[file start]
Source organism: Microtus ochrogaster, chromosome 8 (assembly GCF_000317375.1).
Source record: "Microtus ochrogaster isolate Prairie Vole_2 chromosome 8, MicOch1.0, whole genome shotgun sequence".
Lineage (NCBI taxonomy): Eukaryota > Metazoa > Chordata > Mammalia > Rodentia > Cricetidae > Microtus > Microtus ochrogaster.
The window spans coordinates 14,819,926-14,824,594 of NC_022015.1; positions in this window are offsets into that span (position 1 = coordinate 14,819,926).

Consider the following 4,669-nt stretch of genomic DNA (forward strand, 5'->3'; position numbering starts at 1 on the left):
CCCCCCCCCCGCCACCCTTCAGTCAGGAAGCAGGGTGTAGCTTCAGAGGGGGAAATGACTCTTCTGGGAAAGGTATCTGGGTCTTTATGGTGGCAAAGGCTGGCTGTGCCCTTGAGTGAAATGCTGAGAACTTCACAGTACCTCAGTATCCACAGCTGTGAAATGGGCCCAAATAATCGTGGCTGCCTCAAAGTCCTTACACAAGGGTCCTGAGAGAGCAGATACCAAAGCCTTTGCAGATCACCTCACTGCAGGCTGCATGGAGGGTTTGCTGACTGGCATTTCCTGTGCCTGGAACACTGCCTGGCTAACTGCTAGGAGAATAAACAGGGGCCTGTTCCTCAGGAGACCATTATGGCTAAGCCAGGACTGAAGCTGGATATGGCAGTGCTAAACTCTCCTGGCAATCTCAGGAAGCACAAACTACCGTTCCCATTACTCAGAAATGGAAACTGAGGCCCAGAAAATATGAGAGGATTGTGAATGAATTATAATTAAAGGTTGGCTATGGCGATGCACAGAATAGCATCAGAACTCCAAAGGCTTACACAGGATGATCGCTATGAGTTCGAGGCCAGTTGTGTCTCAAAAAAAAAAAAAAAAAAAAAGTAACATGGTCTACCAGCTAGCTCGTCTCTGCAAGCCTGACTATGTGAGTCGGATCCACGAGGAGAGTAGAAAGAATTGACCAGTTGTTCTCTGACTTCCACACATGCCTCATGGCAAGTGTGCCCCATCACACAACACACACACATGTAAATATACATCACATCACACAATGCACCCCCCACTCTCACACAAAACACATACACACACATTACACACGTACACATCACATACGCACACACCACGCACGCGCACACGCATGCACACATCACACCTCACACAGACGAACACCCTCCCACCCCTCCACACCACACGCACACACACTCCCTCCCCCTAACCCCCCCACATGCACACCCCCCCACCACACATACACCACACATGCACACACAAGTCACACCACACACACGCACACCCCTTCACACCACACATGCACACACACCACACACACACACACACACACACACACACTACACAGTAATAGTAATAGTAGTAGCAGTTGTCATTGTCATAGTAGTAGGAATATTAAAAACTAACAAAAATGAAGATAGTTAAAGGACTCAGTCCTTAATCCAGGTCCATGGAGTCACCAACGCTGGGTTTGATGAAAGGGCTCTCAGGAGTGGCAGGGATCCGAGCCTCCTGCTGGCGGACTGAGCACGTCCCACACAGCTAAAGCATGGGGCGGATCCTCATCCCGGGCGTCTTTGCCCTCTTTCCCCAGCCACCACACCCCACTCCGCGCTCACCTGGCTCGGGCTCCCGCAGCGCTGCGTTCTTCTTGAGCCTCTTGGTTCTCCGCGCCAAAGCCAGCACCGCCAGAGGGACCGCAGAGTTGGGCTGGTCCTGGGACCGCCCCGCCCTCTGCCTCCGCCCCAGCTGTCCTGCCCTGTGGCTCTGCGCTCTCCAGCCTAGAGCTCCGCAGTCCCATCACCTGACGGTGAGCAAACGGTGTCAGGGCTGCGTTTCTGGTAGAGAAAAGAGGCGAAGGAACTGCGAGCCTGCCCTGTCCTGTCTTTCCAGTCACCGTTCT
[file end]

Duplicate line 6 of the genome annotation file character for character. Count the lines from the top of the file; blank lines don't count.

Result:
CCCCCCCCCCGCCACCCTTCAGTCAGGAAGCAGGGTGTAGCTTCAGAGGGGGAAATGACTCTTCTGGGAAAGGTATCTGGGTCTTTATGGTGGCAAAGGCTGGCTGTGCCCTTGAGTGAAATGCTGAGAACTTCACAGTACCTCAGTATCCACAGCTGTGAAATGGGCCCAAATAATCGTGGCTGCCTCAAAGTCCTTACACAAGGGTCCTGAGAGAGCAGATACCAAAGCCTTTGCAGATCACCTCACTGCAGGCTGCATGGAGGGTTTGCTGACTGGCATTTCCTGTGCCTGGAACACTGCCTGGCTAACTGCTAGGAGAATAAACAGGGGCCTGTTCCTCAGGAGACCATTATGGCTAAGCCAGGACTGAAGCTGGATATGGCAGTGCTAAACTCTCCTGGCAATCTCAGGAAGCACAAACTACCGTTCCCATTACTCAGAAATGGAAACTGAGGCCCAGAAAATATGAGAGGATTGTGAATGAATTATAATTAAAGGTTGGCTATGGCGATGCACAGAATAGCATCAGAACTCCAAAGGCTTACACAGGATGATCGCTATGAGTTCGAGGCCAGTTGTGTCTCAAAAAAAAAAAAAAAAAAAAAGTAACATGGTCTACCAGCTAGCTCGTCTCTGCAAGCCTGACTATGTGAGTCGGATCCACGAGGAGAGTAGAAAGAATTGACCAGTTGTTCTCTGACTTCCACACATGCCTCATGGCAAGTGTGCCCCATCACACAACACACACACATGTAAATATACATCACATCACACAATGCACCCCCCACTCTCACACAAAACACATACACACACATTACACACGTACACATCACATACGCACACACCACGCACGCGCACACGCATGCACACATCACACCTCACACAGACGAACACCCTCCCACCCCTCCACACCACACGCACACACACTCCCTCCCCCTAACCCCCCCACATGCACACCCCCCCACCACACATACACCACACATGCACACACAAGTCACACCACACACACGCACACCCCTTCACACCACACATGCACACACACCACACACACACACACACACACACACACACTACACAGTAATAGTAATAGTAGTAGCAGTTGTCATTGTCATAGTAGTAGGAATATTAAAAACTAACAAAAATGAAGATAGTTAAAGGACTCAGTCCTTAATCCAGGTCCATGGAGTCACCAACGCTGGGTTTGATGAAAGGGCTCTCAGGAGTGGCAGGGATCCGAGCCTCCTGCTGGCGGACTGAGCACGTCCCACACAGCTAAAGCATGGGGCGGATCCTCATCCCGGGCGTCTTTGCCCTCTTTCCCCAGCCACCACACCCCACTCCGCGCTCACCTGGCTCGGGCTCCCGCAGCGCTGCGTTCTTCTTGAGCCTCTTGGTTCTCCGCGCCAAAGCCAGCACCGCCAGAGGGACCGCAGAGTTGGGCTGGTCCTGGGACCGCCCCGCCCTCTGCCTCCGCCCCAGCTGTCCTGCCCTGTGGCTCTGCGCTCTCCAGCCTAGAGCTCCGCAGTCCCATCACCTGACGGTGAGCAAACGGTGTCAGGGCTGCGTTTCTGGTAGAGAAAAGAGGCGAAGGAACTGCGAGCCTGCCCTGTCCTGTCTTTCCAGTCACCGTTCT